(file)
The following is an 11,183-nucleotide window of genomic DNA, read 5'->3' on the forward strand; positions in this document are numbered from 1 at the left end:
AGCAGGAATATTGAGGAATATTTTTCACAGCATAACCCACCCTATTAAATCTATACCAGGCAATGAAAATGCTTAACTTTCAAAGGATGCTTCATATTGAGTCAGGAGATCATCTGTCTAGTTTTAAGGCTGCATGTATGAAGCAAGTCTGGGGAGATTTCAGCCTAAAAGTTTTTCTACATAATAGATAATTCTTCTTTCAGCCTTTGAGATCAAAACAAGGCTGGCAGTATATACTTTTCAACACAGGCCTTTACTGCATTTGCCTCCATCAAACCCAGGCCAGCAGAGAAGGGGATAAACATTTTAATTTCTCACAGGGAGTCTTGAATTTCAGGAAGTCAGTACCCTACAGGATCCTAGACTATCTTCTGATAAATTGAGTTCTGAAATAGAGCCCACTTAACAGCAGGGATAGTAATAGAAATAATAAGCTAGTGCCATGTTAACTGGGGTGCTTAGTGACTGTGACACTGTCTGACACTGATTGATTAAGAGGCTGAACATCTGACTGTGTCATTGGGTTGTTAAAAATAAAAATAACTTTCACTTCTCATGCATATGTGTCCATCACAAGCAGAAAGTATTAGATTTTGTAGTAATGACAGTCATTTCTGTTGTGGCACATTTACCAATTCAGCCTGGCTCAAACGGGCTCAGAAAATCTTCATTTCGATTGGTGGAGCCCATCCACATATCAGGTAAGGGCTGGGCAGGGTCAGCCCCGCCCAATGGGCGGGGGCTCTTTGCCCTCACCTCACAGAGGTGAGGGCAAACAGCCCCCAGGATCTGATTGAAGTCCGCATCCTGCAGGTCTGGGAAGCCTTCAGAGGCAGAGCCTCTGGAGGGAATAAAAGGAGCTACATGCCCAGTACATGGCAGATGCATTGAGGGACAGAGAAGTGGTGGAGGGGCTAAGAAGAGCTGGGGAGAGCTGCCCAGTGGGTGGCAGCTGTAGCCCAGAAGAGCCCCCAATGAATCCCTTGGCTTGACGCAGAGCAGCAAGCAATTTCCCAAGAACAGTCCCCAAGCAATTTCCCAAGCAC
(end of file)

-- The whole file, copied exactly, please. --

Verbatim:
The following is an 11,183-nucleotide window of genomic DNA, read 5'->3' on the forward strand; positions in this document are numbered from 1 at the left end:
AGCAGGAATATTGAGGAATATTTTTCACAGCATAACCCACCCTATTAAATCTATACCAGGCAATGAAAATGCTTAACTTTCAAAGGATGCTTCATATTGAGTCAGGAGATCATCTGTCTAGTTTTAAGGCTGCATGTATGAAGCAAGTCTGGGGAGATTTCAGCCTAAAAGTTTTTCTACATAATAGATAATTCTTCTTTCAGCCTTTGAGATCAAAACAAGGCTGGCAGTATATACTTTTCAACACAGGCCTTTACTGCATTTGCCTCCATCAAACCCAGGCCAGCAGAGAAGGGGATAAACATTTTAATTTCTCACAGGGAGTCTTGAATTTCAGGAAGTCAGTACCCTACAGGATCCTAGACTATCTTCTGATAAATTGAGTTCTGAAATAGAGCCCACTTAACAGCAGGGATAGTAATAGAAATAATAAGCTAGTGCCATGTTAACTGGGGTGCTTAGTGACTGTGACACTGTCTGACACTGATTGATTAAGAGGCTGAACATCTGACTGTGTCATTGGGTTGTTAAAAATAAAAATAACTTTCACTTCTCATGCATATGTGTCCATCACAAGCAGAAAGTATTAGATTTTGTAGTAATGACAGTCATTTCTGTTGTGGCACATTTACCAATTCAGCCTGGCTCAAACGGGCTCAGAAAATCTTCATTTCGATTGGTGGAGCCCATCCACATATCAGGTAAGGGCTGGGCAGGGTCAGCCCCGCCCAATGGGCGGGGGCTCTTTGCCCTCACCTCACAGAGGTGAGGGCAAACAGCCCCCAGGATCTGATTGAAGTCCGCATCCTGCAGGTCTGGGAAGCCTTCAGAGGCAGAGCCTCTGGAGGGAATAAAAGGAGCTACATGCCCAGTACATGGCAGATGCATTGAGGGACAGAGAAGTGGTGGAGGGGCTAAGAAGAGCTGGGGAGAGCTGCCCAGTGGGTGGCAGCTGTAGCCCAGAAGAGCCCCCAATGAATCCCTTGGCTTGACGCAGAGCAGCAAGCAATTTCCCAAGAACAGTCCCCAAGCAATTTCCCAAGCAC